Conditional independence tests in Weka are slightly different from the standard tests described in the literature. To test whether variables and are conditionally independent given a set of variables , a network structure with arrows is compared with one with arrows . A test is performed by using any of the score metrics described in Section 2.1.

At the moment, only the ICS [11]and CI algorithm are implemented.

The ICS algorithm makes two steps, first find a skeleton (the undirected graph with edges there is an arrow in network structure) and second direct all the edges in the skeleton to get a DAG.

Starting with a complete undirected graph, we try to find conditional independencies in the data. For each pair of nodes , , we consider sets starting with cardinality , then up to a user defined maximum. Furthermore, the set is a subset of nodes that are neighbors of both and . If an independency is identified, the edge between and is removed from the skeleton.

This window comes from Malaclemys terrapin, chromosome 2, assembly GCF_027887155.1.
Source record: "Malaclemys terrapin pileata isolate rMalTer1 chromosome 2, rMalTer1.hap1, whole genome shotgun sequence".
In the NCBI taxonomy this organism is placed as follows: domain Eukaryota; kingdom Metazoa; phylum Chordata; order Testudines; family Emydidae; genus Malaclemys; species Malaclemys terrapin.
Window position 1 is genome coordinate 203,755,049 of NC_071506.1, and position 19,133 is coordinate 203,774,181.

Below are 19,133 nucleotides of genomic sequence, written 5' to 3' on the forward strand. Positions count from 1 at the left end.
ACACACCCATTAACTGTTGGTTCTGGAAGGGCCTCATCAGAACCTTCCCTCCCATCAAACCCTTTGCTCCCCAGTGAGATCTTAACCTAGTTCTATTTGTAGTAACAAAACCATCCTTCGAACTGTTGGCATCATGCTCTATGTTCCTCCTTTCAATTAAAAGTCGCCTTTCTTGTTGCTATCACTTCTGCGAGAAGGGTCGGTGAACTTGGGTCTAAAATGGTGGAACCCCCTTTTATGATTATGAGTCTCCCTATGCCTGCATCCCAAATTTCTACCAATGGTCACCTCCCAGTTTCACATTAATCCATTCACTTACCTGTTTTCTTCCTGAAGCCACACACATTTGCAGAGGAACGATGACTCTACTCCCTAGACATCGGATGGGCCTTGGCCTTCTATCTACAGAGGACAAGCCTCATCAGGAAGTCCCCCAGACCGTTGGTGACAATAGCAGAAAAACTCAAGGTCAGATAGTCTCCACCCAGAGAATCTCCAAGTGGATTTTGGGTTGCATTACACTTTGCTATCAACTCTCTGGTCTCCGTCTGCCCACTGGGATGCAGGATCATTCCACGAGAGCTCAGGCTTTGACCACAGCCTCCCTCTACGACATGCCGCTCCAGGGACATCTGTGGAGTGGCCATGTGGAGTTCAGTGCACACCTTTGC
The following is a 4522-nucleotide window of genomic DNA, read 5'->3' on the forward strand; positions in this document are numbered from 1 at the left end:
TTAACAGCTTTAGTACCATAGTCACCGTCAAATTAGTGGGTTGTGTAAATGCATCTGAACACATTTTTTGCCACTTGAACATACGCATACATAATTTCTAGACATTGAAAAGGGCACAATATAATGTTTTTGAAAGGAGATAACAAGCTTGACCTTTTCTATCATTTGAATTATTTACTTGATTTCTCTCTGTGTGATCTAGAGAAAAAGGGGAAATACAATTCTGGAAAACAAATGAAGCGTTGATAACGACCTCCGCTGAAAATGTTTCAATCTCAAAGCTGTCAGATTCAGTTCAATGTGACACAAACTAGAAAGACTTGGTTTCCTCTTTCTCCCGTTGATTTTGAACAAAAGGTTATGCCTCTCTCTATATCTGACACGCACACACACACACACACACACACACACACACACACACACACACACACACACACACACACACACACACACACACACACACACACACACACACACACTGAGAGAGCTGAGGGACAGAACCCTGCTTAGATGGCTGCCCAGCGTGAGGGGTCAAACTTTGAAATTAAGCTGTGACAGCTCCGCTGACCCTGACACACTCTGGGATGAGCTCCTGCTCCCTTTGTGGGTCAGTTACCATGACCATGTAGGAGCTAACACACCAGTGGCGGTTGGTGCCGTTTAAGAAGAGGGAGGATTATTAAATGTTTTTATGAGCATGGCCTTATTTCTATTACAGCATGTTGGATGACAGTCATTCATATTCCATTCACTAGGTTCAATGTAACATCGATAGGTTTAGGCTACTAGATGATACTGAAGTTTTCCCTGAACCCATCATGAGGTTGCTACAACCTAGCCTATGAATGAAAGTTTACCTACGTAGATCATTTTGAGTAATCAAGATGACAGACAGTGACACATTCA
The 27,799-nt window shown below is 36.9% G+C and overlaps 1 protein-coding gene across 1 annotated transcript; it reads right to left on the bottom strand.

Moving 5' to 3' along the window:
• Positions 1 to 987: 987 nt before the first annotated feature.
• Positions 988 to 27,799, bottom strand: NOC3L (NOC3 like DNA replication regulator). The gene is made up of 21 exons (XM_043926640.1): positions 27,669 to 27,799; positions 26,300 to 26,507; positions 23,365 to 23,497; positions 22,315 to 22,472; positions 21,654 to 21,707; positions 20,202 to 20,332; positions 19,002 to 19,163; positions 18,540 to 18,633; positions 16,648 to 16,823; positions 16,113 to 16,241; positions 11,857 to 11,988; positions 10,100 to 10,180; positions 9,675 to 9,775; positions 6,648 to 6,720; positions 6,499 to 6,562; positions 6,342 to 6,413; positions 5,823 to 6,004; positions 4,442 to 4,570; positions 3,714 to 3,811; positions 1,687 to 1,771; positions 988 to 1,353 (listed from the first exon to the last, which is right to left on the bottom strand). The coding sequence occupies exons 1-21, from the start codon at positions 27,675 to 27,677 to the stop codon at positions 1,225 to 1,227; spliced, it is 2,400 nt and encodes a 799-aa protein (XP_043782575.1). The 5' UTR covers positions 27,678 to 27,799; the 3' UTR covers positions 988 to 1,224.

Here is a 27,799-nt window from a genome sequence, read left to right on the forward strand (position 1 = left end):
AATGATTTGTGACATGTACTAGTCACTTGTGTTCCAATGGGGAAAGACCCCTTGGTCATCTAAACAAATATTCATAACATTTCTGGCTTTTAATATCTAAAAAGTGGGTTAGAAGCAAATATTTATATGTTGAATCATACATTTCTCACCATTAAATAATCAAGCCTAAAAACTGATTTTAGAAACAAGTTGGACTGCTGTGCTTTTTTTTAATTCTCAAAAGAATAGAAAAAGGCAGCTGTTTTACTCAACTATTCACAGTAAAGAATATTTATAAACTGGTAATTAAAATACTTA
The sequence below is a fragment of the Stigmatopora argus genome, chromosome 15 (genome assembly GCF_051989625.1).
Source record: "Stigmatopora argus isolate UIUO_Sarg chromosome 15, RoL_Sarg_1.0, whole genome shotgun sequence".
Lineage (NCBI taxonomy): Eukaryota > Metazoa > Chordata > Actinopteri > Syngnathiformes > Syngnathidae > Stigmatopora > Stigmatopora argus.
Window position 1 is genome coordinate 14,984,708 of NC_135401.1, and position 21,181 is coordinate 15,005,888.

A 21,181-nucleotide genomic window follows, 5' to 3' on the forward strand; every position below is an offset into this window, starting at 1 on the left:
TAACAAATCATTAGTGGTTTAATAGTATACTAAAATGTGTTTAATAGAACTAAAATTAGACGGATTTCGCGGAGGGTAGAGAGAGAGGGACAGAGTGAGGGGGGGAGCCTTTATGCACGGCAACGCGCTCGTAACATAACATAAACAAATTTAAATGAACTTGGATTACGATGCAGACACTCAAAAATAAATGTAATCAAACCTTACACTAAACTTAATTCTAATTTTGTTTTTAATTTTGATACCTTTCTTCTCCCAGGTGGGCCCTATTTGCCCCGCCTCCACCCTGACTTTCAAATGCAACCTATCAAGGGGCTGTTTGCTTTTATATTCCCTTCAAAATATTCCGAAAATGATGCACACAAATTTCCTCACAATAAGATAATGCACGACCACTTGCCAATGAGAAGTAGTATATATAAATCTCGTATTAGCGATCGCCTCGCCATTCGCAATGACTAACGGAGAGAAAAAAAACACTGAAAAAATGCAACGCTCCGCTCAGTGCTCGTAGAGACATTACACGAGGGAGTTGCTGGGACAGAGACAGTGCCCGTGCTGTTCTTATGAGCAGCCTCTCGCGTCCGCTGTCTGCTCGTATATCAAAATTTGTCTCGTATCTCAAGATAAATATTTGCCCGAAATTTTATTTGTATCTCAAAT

The first step in directing arrows is to check for every configuration where and not connected in the skeleton whether is in the set of variables that justified removing the link between and (cached in the first step). If is not in , we can assign direction .

Finally, a set of graphical rules is applied [11] to direct the remaining arrows.

Rule 1: i->j--k & i-/-k => j->k Rule 2: i->j->k & i--k => i->k Rule 3 m /|\ i | k => m->j i->j<-k \|/ j Rule 4 m / \ i---k => i->m & k->m i->j \ / j Rule 5: if no edges are directed then take a random one (first we can find)

The ICS algorithm comes with the following options.

Since the ICS algorithm is focused on recovering causal structure, instead of
finding the optimal classifier, the Markov blanket correction can be made
afterwards.

Specific options:

The `maxCardinality` option determines the largest subset of to be
considered in conditional independence tests
.

The `scoreType` option is used to select the scoring metric.